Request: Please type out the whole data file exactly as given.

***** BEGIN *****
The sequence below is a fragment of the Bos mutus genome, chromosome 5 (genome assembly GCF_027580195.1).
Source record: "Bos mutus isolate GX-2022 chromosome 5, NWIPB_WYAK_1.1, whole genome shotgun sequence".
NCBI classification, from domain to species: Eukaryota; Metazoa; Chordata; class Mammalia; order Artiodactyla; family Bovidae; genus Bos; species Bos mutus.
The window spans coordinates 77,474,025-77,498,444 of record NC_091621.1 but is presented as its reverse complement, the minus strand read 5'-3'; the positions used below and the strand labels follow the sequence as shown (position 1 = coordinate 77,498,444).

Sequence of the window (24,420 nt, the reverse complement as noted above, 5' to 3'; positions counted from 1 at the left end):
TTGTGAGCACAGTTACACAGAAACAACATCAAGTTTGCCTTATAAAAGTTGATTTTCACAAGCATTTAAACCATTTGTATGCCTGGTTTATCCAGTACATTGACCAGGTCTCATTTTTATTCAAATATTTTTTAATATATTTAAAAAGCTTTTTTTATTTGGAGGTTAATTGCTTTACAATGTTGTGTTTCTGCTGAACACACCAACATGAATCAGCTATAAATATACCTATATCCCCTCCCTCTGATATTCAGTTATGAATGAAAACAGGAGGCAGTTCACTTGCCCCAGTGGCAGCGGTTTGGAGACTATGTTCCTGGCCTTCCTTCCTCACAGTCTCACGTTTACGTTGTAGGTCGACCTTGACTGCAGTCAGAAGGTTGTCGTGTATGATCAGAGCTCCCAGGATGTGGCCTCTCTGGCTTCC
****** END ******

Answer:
The sequence below is a fragment of the Bos mutus genome, chromosome 5 (genome assembly GCF_027580195.1).
Source record: "Bos mutus isolate GX-2022 chromosome 5, NWIPB_WYAK_1.1, whole genome shotgun sequence".
NCBI classification, from domain to species: Eukaryota; Metazoa; Chordata; class Mammalia; order Artiodactyla; family Bovidae; genus Bos; species Bos mutus.
The window spans coordinates 77,474,025-77,498,444 of record NC_091621.1 but is presented as its reverse complement, the minus strand read 5'-3'; the positions used below and the strand labels follow the sequence as shown (position 1 = coordinate 77,498,444).

Sequence of the window (24,420 nt, the reverse complement as noted above, 5' to 3'; positions counted from 1 at the left end):
TTGTGAGCACAGTTACACAGAAACAACATCAAGTTTGCCTTATAAAAGTTGATTTTCACAAGCATTTAAACCATTTGTATGCCTGGTTTATCCAGTACATTGACCAGGTCTCATTTTTATTCAAATATTTTTTAATATATTTAAAAAGCTTTTTTTATTTGGAGGTTAATTGCTTTACAATGTTGTGTTTCTGCTGAACACACCAACATGAATCAGCTATAAATATACCTATATCCCCTCCCTCTGATATTCAGTTATGAATGAAAACAGGAGGCAGTTCACTTGCCCCAGTGGCAGCGGTTTGGAGACTATGTTCCTGGCCTTCCTTCCTCACAGTCTCACGTTTACGTTGTAGGTCGACCTTGACTGCAGTCAGAAGGTTGTCGTGTATGATCAGAGCTCCCAGGATGTGGCCTCTCTGGCTTCC